Two by Hepworth

One of the few benefits of not sleeping much is that you end up reading a lot! So I got through The Mother’s Promise, by Sally Hepworth, in less than 24 hours (my library loan was about to run out), and I’m happy to say that it restored my faith in her. I loved her book The Good Sister but disliked and was puzzled (and bored) by The Mother-in-Law. This one took me back to an excellently researched and well told story about interesting and dynamic characters. I then went on to read The Family Next Door, and was similarly pleased by that experience, although it was a bit different again.

The Mother’s Promise was a sort of psychological exploration of what happens to people who don’t have a social network—and by that I don’t mean Facebook friends or Instagram buddies, I mean an extended family of relatives, or a close group of friends on whom they can call when disaster strikes. Alice is a single mother of one daughter, Zoe. Zoe’s father is not in the picture—in fact, Alice refuses to either disclose his identity or give away any information about him. It’s always been just Alice and Zoe—there are no grandparents, no siblings on whom Alice can rely, and no close friends. Part of this isolation is because Zoe, 15, suffers from crippling social anxiety and being her parent, her advocate, and her protector has been a full-time job for Alice on top of her means of making a living. Although they have sometimes struggled, up until now they have managed to make it work on their own. But Alice has just received some disturbing news from her doctor that will immediately and significantly affect their lifestyle and, on top of worrying about her own health, Alice has to wonder: How will Zoe, who melts down at the least sign of a challenge, cope with this?

Alice ends up throwing herself on the mercy of two strangers—a nurse and a social worker—in her desperation to find some stability for her daughter. But the results are mixed, and bring up long-buried issues in all their lives that must be confronted alongside Alice’s emergency situation.

One thing I particularly liked about this book was the portrayal of Zoe—the examination of her problem and the creative ways in which she tries, despite her fears, to address it. This part of the book felt particularly real and valid to me, and provided a somewhat hopeful coming-of-age vibe to an otherwise rather grim story line.

The Family Next Door, while also exploring family dynamics, has quite a different personality from either The Good Sister or The Mother’s Promise, but was likewise an enjoyable read. Of the four books of Hepworth’s I have read, the style and narrative of this one reminded me most of a Liane Moriarty book. Part of that is that it is centered in a small community and involves multiple families, with partnerships and parenting all under scrutiny, somewhat similar to Moriarty’s Big Little Lies.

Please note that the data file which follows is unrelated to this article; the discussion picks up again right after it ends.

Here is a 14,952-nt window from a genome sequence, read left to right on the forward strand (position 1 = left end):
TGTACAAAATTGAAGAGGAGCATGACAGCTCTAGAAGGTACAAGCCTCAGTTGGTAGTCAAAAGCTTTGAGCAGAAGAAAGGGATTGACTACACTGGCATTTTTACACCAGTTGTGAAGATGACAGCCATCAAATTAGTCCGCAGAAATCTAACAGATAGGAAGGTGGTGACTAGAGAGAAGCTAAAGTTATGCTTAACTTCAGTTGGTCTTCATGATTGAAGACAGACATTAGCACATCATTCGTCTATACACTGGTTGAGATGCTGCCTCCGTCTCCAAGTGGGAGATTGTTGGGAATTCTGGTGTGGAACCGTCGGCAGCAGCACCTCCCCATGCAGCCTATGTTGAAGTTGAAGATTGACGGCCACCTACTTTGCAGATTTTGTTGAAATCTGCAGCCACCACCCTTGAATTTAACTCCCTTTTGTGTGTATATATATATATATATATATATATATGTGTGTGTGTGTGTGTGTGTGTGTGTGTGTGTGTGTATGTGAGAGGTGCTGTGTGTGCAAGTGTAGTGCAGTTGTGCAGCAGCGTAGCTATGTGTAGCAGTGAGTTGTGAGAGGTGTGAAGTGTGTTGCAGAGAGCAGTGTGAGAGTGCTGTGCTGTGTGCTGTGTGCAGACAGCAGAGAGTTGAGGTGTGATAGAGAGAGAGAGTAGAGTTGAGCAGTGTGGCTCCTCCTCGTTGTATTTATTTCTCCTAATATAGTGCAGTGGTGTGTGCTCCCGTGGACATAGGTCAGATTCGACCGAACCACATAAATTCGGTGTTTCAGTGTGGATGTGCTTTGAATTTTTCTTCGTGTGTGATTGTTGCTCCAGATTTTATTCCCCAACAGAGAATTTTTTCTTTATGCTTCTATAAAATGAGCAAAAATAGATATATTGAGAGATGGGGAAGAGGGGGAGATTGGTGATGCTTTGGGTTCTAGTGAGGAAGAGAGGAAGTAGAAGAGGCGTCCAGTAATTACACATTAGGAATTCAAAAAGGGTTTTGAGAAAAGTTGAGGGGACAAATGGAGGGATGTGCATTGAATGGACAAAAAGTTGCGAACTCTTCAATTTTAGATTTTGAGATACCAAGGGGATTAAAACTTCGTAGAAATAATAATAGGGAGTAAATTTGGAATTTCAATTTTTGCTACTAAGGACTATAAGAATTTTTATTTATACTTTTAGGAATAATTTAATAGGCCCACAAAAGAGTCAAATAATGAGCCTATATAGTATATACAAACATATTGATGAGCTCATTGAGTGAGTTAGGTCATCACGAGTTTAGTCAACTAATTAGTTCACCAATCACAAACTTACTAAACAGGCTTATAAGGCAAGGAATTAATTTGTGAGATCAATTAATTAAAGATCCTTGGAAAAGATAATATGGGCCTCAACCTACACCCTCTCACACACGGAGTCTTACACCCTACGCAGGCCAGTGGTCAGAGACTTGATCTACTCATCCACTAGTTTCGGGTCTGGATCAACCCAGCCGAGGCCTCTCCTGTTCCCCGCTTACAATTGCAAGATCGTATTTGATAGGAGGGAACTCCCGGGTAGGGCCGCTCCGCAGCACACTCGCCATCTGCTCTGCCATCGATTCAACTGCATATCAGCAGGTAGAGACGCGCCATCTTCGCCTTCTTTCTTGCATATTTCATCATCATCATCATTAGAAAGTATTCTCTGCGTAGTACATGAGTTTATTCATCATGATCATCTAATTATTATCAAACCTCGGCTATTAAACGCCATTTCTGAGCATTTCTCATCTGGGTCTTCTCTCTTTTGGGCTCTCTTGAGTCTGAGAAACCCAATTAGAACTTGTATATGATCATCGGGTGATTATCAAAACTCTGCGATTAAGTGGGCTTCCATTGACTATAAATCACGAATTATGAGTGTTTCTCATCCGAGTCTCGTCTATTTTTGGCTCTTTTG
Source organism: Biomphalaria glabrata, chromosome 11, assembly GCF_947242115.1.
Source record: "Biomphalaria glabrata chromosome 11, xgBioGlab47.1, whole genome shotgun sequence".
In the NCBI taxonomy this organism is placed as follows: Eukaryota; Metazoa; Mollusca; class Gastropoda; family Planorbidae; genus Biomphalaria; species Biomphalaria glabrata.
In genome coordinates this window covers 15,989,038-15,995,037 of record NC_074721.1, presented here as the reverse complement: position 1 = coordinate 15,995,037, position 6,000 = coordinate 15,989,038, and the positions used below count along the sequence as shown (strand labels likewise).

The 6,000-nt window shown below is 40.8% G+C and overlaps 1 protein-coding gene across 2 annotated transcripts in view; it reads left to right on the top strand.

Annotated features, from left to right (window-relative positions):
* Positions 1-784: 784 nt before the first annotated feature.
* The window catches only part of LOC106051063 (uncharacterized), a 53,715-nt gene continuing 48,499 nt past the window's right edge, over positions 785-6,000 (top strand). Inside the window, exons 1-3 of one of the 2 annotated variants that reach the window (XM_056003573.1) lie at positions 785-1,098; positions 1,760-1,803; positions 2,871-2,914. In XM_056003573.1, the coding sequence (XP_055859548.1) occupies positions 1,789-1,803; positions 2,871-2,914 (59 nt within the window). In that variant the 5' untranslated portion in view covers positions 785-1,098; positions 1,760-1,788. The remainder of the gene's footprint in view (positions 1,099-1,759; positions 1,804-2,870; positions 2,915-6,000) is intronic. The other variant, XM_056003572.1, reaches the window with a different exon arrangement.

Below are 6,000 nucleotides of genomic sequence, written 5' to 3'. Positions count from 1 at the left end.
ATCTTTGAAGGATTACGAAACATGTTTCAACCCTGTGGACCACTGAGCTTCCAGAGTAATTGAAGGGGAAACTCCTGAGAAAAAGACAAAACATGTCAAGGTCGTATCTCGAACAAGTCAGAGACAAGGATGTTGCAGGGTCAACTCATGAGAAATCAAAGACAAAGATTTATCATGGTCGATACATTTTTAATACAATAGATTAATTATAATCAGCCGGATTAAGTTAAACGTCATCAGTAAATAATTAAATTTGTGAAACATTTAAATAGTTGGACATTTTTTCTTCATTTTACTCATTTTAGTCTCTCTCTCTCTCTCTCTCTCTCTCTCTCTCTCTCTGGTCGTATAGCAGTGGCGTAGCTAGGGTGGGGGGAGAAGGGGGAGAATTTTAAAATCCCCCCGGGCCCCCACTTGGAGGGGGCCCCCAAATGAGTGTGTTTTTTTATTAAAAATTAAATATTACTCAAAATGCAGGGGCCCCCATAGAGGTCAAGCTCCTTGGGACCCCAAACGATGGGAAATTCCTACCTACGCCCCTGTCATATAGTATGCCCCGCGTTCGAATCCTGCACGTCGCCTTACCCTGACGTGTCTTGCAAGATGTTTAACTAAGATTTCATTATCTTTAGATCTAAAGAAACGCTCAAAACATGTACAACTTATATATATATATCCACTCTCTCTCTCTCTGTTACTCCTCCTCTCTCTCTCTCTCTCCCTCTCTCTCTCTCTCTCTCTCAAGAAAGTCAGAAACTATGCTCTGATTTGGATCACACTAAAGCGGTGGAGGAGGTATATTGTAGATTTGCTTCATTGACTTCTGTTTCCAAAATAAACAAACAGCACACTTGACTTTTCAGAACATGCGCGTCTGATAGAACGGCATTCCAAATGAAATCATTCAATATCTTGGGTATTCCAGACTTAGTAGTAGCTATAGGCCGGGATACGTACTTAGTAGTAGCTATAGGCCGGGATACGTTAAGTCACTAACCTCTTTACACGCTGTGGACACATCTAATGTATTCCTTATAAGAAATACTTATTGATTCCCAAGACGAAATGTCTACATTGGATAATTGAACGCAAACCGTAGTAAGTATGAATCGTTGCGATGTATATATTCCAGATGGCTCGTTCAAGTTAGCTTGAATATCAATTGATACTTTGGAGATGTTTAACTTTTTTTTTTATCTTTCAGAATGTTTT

The story takes place on a suburban street called Pleasant Court, with the obvious implications. Three families in the neighborhood know each other, but only from a distance, where everything seems perfect. They know their neighbors by their professions, by their number of children, by who is driving carpool—all the surface details that you gather when you live on the same street—but up to now, meaningful interactions have been rare. Then, Isabelle Heatherington moves to Pleasant Court, and her very presence stirs something up for each of these families, even though it’s not necessarily her intention to do so. Isabelle is single and childless, and shows an inordinate amount of interest in Fran, Essie, and Ange and their children and, in turn, the three moms become somewhat obsessed with Isabelle in various ways. Information begins to be exchanged, alliances are formed and dissolved, secrets are revealed, and marriages are perhaps in jeopardy, or at least in question. And then…things take an unexpected turn.

This is a mostly fascinating look behind the scenes of three suburban marriages and what happens when closely held secrets and ideas begin to erode those partnerships. When Isabelle moved to the neighborhood I halfway expected this to turn into the relationship cliché of husband(s) straying with the new woman, but the real reason for Isabelle’s presence is much more interesting and surprising. I said “mostly fascinating” because there are points at which the story bogs down as we get a little too much day-to-day detail about what characters are thinking and perceiving about their spouses, their children, their mothers, their friends…perhaps some of it was unnecessary. But it certainly does set things up for some entertaining scenes!

I enjoyed both of these books and would read another by Hepworth; but I’d like to somehow be able to ensure it was like the three I enjoyed and not similar to the one I did not! I guess I will have to switch from the reviewer to the petitioner and ask for recommendations for myself.

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